Cross-cultural culinary interpretations: “chuka”

I had blogged earlier about Chinese food done Indian style and yoshoku, Japanese interpretations of western dishes which have now become integrated into ‘Japanese cuisine’. In recent months, I also read in the Singapore press about about chuka, which is Taiwanese food adapted for the Japanese palate.

I’m curious as to what extent Chinese food in Japan explicitly distinguishes between the wide variety of regional Chinese cuisines. Is all mainstream Chinese food in Japan derived from Taiwanese cooking? The fact that chuka is specifically Taiwanese in influence points to an interesting historical connection: Japan’s 50-year colonial rule in Taiwan from 1895-1945.


Here’s a recent review of a chuka restaurant in Singapore from TODAY newspaper.

4 June 07

Sangokushi offers a unique blend of Japanese and Taiwanese cuisines

Shermaine wong
WHERE: Sangokushi, 30 Robertson Quay, #01-03 Riverside View
TELEPHONE: 6238 8962
OPERATING HOURS: 11.30am to 2.30pm (lunch); 6pm to 10.30pm (dinner) daily.

Closed during lunch on Mondays.

Before you mistake it as yet another attempt at fusion food, this
restaurant’s unique blend of Japanese and Taiwanese food is actually a
bona fide cuisine called chuka, which is popular all around Japan

Taiwan-born lady bosses, Rita Chou, 36, and Kasei Mizuno, 47, co-own
Sangokushi at Robertson Quay, with the latter helming the kitchen. Rita
discovered chuka cuisine while she was a student in Tokyo – incidentally
in the same restaurant that Kasei was working in then

After being in Singapore for four years, Rita roped in Kasei – who has
more than 20 years of experience cooking chuka cuisine – to set up shop
in Singapore, and Sangokushi was born last May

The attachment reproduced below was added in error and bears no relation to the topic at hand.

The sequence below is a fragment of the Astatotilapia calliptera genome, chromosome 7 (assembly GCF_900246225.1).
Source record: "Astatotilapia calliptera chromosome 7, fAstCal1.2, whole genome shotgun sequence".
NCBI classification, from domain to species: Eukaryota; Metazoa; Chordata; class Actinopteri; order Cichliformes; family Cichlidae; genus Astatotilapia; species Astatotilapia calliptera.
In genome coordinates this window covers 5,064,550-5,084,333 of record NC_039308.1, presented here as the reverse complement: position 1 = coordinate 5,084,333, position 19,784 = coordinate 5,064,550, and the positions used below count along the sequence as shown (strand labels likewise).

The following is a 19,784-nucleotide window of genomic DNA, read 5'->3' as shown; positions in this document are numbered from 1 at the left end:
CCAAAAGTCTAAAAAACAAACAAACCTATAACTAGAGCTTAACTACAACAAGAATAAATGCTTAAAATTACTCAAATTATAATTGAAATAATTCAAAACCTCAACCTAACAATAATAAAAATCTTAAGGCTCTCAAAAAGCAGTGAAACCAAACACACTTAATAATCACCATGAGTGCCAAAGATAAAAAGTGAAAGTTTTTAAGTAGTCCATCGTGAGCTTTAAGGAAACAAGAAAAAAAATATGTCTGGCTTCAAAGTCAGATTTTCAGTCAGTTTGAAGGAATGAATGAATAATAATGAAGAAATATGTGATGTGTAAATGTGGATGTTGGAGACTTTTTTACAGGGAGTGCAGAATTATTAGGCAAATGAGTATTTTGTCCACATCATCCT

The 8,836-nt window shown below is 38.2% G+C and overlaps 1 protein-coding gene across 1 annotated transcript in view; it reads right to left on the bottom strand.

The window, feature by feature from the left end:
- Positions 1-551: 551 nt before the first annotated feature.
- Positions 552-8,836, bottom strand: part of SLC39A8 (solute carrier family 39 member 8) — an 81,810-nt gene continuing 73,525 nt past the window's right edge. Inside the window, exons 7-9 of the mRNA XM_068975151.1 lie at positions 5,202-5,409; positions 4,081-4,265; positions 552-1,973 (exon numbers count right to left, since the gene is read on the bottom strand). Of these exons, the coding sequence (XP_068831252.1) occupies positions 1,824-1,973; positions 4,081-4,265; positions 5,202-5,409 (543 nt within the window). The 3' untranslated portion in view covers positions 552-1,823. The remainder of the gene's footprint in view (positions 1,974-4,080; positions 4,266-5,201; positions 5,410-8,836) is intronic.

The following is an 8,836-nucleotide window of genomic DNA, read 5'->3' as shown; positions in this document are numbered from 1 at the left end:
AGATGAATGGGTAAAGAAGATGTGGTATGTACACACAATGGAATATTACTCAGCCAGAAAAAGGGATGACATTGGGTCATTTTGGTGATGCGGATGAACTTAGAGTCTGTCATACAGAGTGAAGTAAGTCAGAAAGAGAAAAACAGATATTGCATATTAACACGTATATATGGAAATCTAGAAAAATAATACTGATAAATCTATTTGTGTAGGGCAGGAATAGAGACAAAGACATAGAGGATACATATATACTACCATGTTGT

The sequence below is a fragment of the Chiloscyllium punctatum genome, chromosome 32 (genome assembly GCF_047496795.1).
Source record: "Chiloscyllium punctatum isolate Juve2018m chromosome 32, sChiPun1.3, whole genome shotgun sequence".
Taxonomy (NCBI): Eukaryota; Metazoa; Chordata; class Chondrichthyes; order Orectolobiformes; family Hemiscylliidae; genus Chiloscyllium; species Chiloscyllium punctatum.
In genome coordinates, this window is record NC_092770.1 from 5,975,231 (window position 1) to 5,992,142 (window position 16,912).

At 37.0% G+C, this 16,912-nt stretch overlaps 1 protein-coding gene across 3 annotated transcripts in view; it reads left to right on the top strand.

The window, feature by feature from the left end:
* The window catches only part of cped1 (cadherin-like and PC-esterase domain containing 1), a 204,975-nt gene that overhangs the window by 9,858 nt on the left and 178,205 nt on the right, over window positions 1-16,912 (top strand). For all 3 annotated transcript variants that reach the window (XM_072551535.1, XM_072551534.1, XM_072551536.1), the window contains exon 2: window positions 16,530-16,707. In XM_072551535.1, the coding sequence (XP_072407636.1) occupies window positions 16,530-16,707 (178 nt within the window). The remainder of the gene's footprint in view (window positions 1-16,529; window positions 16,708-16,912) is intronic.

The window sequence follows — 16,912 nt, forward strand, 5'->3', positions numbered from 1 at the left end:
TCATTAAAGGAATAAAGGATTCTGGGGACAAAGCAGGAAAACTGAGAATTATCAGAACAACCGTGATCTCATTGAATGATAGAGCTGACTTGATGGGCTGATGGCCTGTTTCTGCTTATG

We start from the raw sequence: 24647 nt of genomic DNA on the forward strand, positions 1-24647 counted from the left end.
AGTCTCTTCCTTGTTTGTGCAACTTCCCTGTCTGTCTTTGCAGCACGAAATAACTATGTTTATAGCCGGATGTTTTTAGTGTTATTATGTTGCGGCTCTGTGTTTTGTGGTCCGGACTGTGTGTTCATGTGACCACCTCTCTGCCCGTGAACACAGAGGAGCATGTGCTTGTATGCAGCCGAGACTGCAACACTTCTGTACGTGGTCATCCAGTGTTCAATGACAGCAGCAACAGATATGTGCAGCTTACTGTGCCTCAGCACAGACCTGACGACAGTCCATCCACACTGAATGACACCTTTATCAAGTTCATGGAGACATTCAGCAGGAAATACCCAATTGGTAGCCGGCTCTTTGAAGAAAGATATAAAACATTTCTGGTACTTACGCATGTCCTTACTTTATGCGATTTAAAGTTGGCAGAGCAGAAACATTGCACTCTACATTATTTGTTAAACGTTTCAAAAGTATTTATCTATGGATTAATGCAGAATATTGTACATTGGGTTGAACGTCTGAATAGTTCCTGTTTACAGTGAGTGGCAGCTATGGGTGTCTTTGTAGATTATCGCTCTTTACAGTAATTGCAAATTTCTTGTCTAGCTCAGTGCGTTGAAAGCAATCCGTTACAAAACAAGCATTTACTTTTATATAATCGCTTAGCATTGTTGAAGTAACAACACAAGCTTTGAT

Essentially a Japanese version of Chinese food, chuka cuisine prides
itself on serving lighter-tasting Chinese dishes – which the Japanese
prefer – while retaining the ingredients’ original taste

While the bulk of her initial clientele were Japanese thrilled to find a
restaurant serving authentic chuka cuisine, Rita now sees an increasing
number of locals coming in as well. No surprises here, since the flavours
at Sangokushi are appealing enough to attract a bigger audience

Case in point – the handmade pan-fried pork dumplings ($5 for six pieces).
Easily one of the best I’ve had, the dumpling’s thin skin was browned to a
crisp on one side and when I bit into it, the pork and vegetable juices
flowed easily.

A Taiwanese favourite, the humble deep-fried chicken chop ($10), was also
done to perfection here. Ever the meticulous chef, Kasei insists on using
Taiwan-imported tapioca starch to coat the slab of chicken thigh meat
because the result would be an “airy and crisp” coating. She was right.
The tender chicken chop turned out flawless.

Weight-watchers will enjoy the sautéed seafood with celery ($18), a
delicate-tasting dish that allowed the fresh squid and prawns to take
centrestage. This home-style dish, added with juicy shimeiji mushrooms,
stayed true to its chuka roots of keeping flavours original and light.

Sangokushi’s sautéed crab with garlic ($45) is a must try – just the smell
of the dish alone justifies that tag. Rita says they try to buy meatier
flower crabs to give diners more bite for their buck. Deep-fried to seal
the juices in, generous amounts of fried minced garlic are then sprinkled
over the crustacean. It was so delicious I had to stop myself from
blurting out oishii in the crowded restaurant.

If you like offal, then make a beeline for the pig’s liver with chives
($9). This particular dish is not commonly found in Taiwan, but is
popular in chuka restaurants in Japan. The liver was done just right – 90
per cent cooked so it remained tender. Paired with chives, bean sprouts
and garlic, it would make a fine pairing with white rice.

Kasei has been dishing out her seafood la mian ($13) for more than 20
years in Japan and her experience certainly showed up in this simple bowl
of noodles – fresh ingredients (prawns, squid, mushroom and a mix of
veggies) complemented the silky ramen noodles and robust tasting milky

I ended my meal with the Sangokushi special dessert ($4) – homemade mango
puree with sago was topped with a scoop of ice cream. Though simple, it
was refreshing and I particularly liked that it was not too sweet.

Blending two cuisines so popular with us locals might seem like a
no-brainer – yet Sangokushi is one of the rare few restaurants, if not the
only, to serve chuka cuisine here.

Judging by the never-ending stream of customers at the door and those
lapping it up inside the restaurant while I was there during lunch, one
can safely conclude that Rita and Kasei have struck pay dirt with their
quirky mix of Taiwanese and Japanese flavours.


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